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4 Risks Cosigning Loans for Students

by Sneha

After getting admission to a college or university, the next step is to pay school fees and start learning. But since most students don’t have the capacity to pay the required amount from their pockets, they are forced to seek loans from private lenders.

Most financial institutions are always reluctant to lend money to entities or people they don’t know. This is because they are unable to gauge the financial habits of an applicant without their credit information. What if the student turns out to be someone who doesn’t pay his or her debts?

Dealing with uncertain borrowers can be highly risky to private lenders. They can end up spending a lot of time and money following up for repayments. What is the solution to this problem? This is where student loans with cosigner come in. 

According to Ascent Funding, “if you don’t qualify for a loan in your own name or for the full amount needed to cover your expenses,” you should consider applying with a creditworthy cosigner.

What Exactly is a Cosigner?

A co-signer is the equivalent of a loan guarantor. Since a student may not have a credit history, a private lender will require a co-signer before issuing a loan. The first person in line is always the parent of the student.

But it is always important to understand the risks that come with co-signing student loans. While it might be a good idea to help your child or relative pursue his or her career, agreeing to co-sign without a proper understanding of the terms and conditions can cause major problems down the road.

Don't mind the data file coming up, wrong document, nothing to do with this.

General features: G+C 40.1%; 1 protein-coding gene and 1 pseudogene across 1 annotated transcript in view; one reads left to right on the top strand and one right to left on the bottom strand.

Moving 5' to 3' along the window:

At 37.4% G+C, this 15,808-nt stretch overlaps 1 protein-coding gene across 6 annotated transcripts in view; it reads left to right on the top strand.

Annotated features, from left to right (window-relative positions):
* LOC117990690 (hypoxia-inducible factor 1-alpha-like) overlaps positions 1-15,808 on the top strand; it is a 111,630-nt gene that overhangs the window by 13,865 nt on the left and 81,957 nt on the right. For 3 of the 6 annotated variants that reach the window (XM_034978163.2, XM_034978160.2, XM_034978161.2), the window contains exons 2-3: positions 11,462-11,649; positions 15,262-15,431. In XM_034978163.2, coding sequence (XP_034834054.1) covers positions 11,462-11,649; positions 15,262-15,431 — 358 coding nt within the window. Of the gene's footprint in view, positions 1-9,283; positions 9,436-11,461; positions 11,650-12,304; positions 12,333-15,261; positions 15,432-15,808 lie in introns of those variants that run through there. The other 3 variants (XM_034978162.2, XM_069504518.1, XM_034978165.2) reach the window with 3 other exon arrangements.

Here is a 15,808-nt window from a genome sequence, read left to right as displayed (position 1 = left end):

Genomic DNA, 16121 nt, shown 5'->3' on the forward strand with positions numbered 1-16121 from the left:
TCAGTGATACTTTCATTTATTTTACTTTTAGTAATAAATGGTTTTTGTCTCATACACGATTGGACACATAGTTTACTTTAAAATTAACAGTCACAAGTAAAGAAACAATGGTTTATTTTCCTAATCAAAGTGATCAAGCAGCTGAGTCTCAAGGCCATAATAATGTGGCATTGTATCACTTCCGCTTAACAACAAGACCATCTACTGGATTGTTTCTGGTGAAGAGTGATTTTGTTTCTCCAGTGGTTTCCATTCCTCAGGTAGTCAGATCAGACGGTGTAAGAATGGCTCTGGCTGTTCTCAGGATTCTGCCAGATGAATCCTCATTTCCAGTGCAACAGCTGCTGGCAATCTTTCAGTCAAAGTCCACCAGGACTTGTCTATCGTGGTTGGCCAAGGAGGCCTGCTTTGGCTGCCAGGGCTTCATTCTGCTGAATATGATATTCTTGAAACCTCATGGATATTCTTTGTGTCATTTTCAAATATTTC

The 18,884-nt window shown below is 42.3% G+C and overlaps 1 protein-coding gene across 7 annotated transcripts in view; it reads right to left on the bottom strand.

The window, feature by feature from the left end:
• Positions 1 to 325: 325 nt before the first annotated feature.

4 risks cosigning loans for students:

  1. A co-signer is treated like a co-borrower

 

A lot of people don’t fully understand what it means to cosign a student loan. You may not realize but the lender treats you just like a co-borrower. Although you are not the one borrowing the money, the loan will reflect in your credit reports – showing you borrowed it. This means you have equal responsibility in repaying that loan.

  1. You may not be able to remove yourself from the loam

 

Some people agree to cosign, knowing that they can detach themselves from the loan sometimes later. This is a big mistake. Although it could be true in theory, the reality on the ground is different. The whole process of getting your name removed as a cosigner is cumbersome and sometimes impossible.

 

As such, it would be important to carefully go through the terms and conditions of the lender before you agree to cosign a student loan.

  1. The loan obligation goes beyond the amount of money borrowed by the student

 

It is important to note that the student will not pay the exact amount of money borrowed. The total amount to be repaid may significantly increase due to interest and late payment penalties. This means your overall debt is also going to increase.

  1. If the borrower fails to repay the loan, the lender will come knocking at your door

 

In the event that the person borrowing the loan, for any reason fails to pay back the loan, it will be your responsibility to ensure the loan is repaid.

 

Bottom line

Cosigning student loans comes with many risks. Even if it is your child, you need to carefully evaluate the lender’s terms and conditions before agreeing to cosign.

 

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